I only say this "limit" exists because it's evident that most people - no matter how hard they work - won't be able to possess the same knowledge, intuition, problem solving and innovation as Gauss, Euler, Cauchy and so on which is by no means a bad thing - but I can't deny that it exists.

Basically, yes people have a fixed point in maths but - as with all things human - you'll be surprised how far you can push that limit when you challenge yourself.
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harrysbar
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#16
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#16
I think it's true for a lot of people that they are really, really going to struggle past a certain point.

For me, I wouldn't be able to do A level maths, I needed a tutor to help me pass my maths retake exams at the age of 17. My son got A* in maths GCSE but stuggled by the second year of A levels.
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Dee-Emma
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#17
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#17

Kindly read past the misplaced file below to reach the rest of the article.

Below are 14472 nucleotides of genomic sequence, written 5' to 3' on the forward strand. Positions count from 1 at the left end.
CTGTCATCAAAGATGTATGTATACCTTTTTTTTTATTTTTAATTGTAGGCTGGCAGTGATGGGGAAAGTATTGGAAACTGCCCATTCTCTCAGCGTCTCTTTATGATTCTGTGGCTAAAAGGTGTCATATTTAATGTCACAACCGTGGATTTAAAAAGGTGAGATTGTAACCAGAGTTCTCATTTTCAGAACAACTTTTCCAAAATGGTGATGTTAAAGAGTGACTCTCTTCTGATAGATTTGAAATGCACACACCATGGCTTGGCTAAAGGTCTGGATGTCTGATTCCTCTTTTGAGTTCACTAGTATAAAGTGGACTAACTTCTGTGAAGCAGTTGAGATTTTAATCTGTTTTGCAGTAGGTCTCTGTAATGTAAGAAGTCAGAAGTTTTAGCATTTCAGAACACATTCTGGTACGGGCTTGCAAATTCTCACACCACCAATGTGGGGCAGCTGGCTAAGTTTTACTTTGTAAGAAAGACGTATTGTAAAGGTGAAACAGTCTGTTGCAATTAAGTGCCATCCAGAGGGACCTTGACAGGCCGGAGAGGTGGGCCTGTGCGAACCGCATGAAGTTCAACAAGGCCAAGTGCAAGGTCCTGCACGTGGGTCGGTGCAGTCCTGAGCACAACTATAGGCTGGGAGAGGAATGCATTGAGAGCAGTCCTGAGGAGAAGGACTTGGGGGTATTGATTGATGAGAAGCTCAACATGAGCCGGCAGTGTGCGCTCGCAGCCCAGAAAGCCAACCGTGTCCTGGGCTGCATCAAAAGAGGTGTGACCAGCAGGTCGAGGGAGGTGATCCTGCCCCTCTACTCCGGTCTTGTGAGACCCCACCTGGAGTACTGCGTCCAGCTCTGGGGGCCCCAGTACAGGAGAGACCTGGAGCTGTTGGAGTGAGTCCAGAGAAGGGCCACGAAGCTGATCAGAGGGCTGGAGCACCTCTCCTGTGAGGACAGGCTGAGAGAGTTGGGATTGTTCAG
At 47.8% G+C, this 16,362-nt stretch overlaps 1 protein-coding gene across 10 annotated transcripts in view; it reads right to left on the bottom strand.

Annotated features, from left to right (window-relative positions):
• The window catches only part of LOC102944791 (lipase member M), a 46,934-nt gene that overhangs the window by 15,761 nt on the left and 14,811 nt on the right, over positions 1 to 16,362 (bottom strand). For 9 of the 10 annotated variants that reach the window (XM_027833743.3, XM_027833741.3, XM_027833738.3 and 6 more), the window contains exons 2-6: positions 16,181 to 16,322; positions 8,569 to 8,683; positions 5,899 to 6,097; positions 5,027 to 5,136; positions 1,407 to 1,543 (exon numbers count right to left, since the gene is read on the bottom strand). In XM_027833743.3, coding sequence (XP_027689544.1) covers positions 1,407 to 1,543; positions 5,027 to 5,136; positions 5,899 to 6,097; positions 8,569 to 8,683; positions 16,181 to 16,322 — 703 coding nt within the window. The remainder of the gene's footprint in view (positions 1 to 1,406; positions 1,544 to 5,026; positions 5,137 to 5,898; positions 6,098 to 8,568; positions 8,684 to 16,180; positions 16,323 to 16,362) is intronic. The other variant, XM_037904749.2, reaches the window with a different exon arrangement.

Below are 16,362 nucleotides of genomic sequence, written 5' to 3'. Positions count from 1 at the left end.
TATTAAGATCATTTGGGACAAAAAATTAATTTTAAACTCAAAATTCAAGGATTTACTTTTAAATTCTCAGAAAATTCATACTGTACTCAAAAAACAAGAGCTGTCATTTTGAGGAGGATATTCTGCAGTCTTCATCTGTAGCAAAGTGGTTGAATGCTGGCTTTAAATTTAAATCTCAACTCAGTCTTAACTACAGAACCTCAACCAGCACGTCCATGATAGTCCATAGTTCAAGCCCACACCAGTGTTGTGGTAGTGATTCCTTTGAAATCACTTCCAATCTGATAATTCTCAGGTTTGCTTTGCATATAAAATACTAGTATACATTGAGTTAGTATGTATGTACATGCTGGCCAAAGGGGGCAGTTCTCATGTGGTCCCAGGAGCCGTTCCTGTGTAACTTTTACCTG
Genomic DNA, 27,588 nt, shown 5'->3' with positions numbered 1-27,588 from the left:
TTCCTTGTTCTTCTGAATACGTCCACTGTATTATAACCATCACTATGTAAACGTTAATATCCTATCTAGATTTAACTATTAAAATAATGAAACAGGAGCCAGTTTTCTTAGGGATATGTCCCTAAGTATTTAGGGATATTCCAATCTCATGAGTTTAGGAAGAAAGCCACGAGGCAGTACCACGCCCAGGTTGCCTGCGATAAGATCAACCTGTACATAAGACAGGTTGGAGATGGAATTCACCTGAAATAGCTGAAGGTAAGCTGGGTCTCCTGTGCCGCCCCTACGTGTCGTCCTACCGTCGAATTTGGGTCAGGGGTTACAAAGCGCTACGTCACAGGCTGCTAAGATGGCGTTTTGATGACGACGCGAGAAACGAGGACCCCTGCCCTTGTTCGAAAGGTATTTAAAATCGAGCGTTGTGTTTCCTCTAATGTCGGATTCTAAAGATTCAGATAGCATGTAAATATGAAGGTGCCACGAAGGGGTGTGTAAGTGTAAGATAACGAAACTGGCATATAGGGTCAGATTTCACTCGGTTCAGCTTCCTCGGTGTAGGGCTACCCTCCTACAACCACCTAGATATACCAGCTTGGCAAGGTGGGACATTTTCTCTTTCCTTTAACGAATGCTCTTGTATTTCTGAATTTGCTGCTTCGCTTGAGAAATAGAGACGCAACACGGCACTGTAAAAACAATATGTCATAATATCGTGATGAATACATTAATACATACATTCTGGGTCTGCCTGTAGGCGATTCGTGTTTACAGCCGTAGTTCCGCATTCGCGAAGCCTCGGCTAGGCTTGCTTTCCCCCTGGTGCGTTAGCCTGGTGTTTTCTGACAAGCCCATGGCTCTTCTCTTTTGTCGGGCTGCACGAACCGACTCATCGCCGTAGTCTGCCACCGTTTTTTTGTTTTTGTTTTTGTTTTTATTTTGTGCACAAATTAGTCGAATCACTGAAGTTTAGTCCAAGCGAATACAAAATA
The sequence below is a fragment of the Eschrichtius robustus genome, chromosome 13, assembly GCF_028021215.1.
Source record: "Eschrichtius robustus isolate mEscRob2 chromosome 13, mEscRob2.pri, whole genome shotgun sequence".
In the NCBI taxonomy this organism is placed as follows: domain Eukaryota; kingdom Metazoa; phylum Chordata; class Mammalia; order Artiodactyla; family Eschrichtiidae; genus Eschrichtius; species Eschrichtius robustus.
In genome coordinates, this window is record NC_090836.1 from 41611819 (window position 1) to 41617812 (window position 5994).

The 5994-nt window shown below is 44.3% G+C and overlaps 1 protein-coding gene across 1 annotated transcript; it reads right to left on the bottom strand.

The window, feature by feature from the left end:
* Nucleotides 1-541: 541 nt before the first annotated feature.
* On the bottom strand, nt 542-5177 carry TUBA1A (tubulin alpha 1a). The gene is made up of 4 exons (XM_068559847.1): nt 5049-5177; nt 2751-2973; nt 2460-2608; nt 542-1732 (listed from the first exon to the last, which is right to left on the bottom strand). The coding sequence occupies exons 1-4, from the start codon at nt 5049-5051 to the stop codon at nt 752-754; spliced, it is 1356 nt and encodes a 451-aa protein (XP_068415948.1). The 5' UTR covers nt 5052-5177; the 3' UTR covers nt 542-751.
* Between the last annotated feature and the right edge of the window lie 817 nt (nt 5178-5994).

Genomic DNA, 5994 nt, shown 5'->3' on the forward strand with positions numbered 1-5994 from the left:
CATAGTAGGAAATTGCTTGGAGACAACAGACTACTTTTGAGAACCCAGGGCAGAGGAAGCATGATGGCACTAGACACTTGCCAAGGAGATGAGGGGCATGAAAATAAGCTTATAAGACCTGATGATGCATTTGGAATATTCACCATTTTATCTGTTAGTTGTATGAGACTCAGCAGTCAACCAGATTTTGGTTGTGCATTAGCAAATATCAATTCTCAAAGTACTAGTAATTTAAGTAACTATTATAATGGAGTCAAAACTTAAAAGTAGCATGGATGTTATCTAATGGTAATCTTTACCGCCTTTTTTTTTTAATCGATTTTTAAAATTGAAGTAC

Think there's a case to answer that there comes a point for each of us of diminishing returns. I doubt it's a single parameter that controls this, but I suspect its probably a blend of interest, motivation, teaching environment and to a small extent inherent ability. Barring exceptional circumstances we each probably hit the other limits before the ability one becomes relevant.
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Cıllıan
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#18
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#18
Personally I think its abit of both environmental (eg Motivation, Teacher, Resources) and Innate (eg IQ, Love for the subject), but if you can get the best of both there is no limit until you get to the level of having to discover new things
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ageshallnot
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#19
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#19
(Original post by Muttley79)
S level was above A level - scholarship or special level - you could get Distinction or Merit or Ungraded.
Autocorrect or too much wine messed up the sentence I wrote about S-level! Yep, I got a well deserved Ungraded at S-level.
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Sophhhowa
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#20
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#20
(Original post by Muttley79)
Where is his/her research to bsck this up?
He said he hit this point in his second year. So it’s his own experience + 15yrs of teaching